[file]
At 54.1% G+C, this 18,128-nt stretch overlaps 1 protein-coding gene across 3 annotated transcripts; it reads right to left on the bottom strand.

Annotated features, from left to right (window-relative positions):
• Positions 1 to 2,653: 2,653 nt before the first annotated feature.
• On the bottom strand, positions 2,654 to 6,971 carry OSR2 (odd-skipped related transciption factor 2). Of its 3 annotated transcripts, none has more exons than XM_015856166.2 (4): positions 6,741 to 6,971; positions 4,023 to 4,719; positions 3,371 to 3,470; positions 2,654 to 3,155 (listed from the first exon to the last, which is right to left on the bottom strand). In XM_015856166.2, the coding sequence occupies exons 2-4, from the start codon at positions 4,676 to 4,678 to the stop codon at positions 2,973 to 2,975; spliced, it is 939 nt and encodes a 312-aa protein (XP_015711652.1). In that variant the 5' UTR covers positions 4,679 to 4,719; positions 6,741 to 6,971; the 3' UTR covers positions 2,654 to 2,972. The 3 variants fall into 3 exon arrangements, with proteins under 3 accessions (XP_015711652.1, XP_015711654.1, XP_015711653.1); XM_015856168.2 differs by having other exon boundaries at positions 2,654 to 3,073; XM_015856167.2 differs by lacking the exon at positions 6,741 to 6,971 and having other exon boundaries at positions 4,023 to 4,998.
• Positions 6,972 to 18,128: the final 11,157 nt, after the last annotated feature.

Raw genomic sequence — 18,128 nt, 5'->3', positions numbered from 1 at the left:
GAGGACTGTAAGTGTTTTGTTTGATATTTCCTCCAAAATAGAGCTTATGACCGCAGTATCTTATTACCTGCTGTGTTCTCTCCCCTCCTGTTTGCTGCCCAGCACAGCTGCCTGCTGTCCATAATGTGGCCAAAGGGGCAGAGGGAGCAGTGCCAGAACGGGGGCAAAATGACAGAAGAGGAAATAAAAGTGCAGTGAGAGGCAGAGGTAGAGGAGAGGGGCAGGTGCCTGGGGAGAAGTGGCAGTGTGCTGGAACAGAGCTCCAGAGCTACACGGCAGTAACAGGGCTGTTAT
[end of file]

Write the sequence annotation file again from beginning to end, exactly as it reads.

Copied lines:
At 54.1% G+C, this 18,128-nt stretch overlaps 1 protein-coding gene across 3 annotated transcripts; it reads right to left on the bottom strand.

Annotated features, from left to right (window-relative positions):
• Positions 1 to 2,653: 2,653 nt before the first annotated feature.
• On the bottom strand, positions 2,654 to 6,971 carry OSR2 (odd-skipped related transciption factor 2). Of its 3 annotated transcripts, none has more exons than XM_015856166.2 (4): positions 6,741 to 6,971; positions 4,023 to 4,719; positions 3,371 to 3,470; positions 2,654 to 3,155 (listed from the first exon to the last, which is right to left on the bottom strand). In XM_015856166.2, the coding sequence occupies exons 2-4, from the start codon at positions 4,676 to 4,678 to the stop codon at positions 2,973 to 2,975; spliced, it is 939 nt and encodes a 312-aa protein (XP_015711652.1). In that variant the 5' UTR covers positions 4,679 to 4,719; positions 6,741 to 6,971; the 3' UTR covers positions 2,654 to 2,972. The 3 variants fall into 3 exon arrangements, with proteins under 3 accessions (XP_015711652.1, XP_015711654.1, XP_015711653.1); XM_015856168.2 differs by having other exon boundaries at positions 2,654 to 3,073; XM_015856167.2 differs by lacking the exon at positions 6,741 to 6,971 and having other exon boundaries at positions 4,023 to 4,998.
• Positions 6,972 to 18,128: the final 11,157 nt, after the last annotated feature.

Raw genomic sequence — 18,128 nt, 5'->3', positions numbered from 1 at the left:
GAGGACTGTAAGTGTTTTGTTTGATATTTCCTCCAAAATAGAGCTTATGACCGCAGTATCTTATTACCTGCTGTGTTCTCTCCCCTCCTGTTTGCTGCCCAGCACAGCTGCCTGCTGTCCATAATGTGGCCAAAGGGGCAGAGGGAGCAGTGCCAGAACGGGGGCAAAATGACAGAAGAGGAAATAAAAGTGCAGTGAGAGGCAGAGGTAGAGGAGAGGGGCAGGTGCCTGGGGAGAAGTGGCAGTGTGCTGGAACAGAGCTCCAGAGCTACACGGCAGTAACAGGGCTGTTAT